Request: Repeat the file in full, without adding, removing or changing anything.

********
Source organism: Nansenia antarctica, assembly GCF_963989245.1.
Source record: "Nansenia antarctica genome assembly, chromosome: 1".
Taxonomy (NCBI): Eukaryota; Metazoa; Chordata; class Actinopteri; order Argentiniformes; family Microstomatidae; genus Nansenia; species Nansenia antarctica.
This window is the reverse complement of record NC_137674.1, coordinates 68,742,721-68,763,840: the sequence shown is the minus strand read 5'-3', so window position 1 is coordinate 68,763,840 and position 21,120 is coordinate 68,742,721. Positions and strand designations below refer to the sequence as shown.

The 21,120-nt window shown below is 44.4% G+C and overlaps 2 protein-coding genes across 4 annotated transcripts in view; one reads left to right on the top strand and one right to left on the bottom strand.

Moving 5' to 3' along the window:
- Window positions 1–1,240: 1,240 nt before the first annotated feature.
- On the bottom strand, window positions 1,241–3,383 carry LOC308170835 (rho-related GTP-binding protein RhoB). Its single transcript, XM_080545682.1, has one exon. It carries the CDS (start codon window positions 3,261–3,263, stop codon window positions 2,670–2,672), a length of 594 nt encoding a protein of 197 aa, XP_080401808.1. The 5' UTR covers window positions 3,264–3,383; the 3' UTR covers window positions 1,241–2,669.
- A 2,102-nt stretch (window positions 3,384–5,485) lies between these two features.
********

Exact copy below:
Source organism: Nansenia antarctica, assembly GCF_963989245.1.
Source record: "Nansenia antarctica genome assembly, chromosome: 1".
Taxonomy (NCBI): Eukaryota; Metazoa; Chordata; class Actinopteri; order Argentiniformes; family Microstomatidae; genus Nansenia; species Nansenia antarctica.
This window is the reverse complement of record NC_137674.1, coordinates 68,742,721-68,763,840: the sequence shown is the minus strand read 5'-3', so window position 1 is coordinate 68,763,840 and position 21,120 is coordinate 68,742,721. Positions and strand designations below refer to the sequence as shown.

The 21,120-nt window shown below is 44.4% G+C and overlaps 2 protein-coding genes across 4 annotated transcripts in view; one reads left to right on the top strand and one right to left on the bottom strand.

Moving 5' to 3' along the window:
- Window positions 1–1,240: 1,240 nt before the first annotated feature.
- On the bottom strand, window positions 1,241–3,383 carry LOC308170835 (rho-related GTP-binding protein RhoB). Its single transcript, XM_080545682.1, has one exon. It carries the CDS (start codon window positions 3,261–3,263, stop codon window positions 2,670–2,672), a length of 594 nt encoding a protein of 197 aa, XP_080401808.1. The 5' UTR covers window positions 3,264–3,383; the 3' UTR covers window positions 1,241–2,669.
- A 2,102-nt stretch (window positions 3,384–5,485) lies between these two features.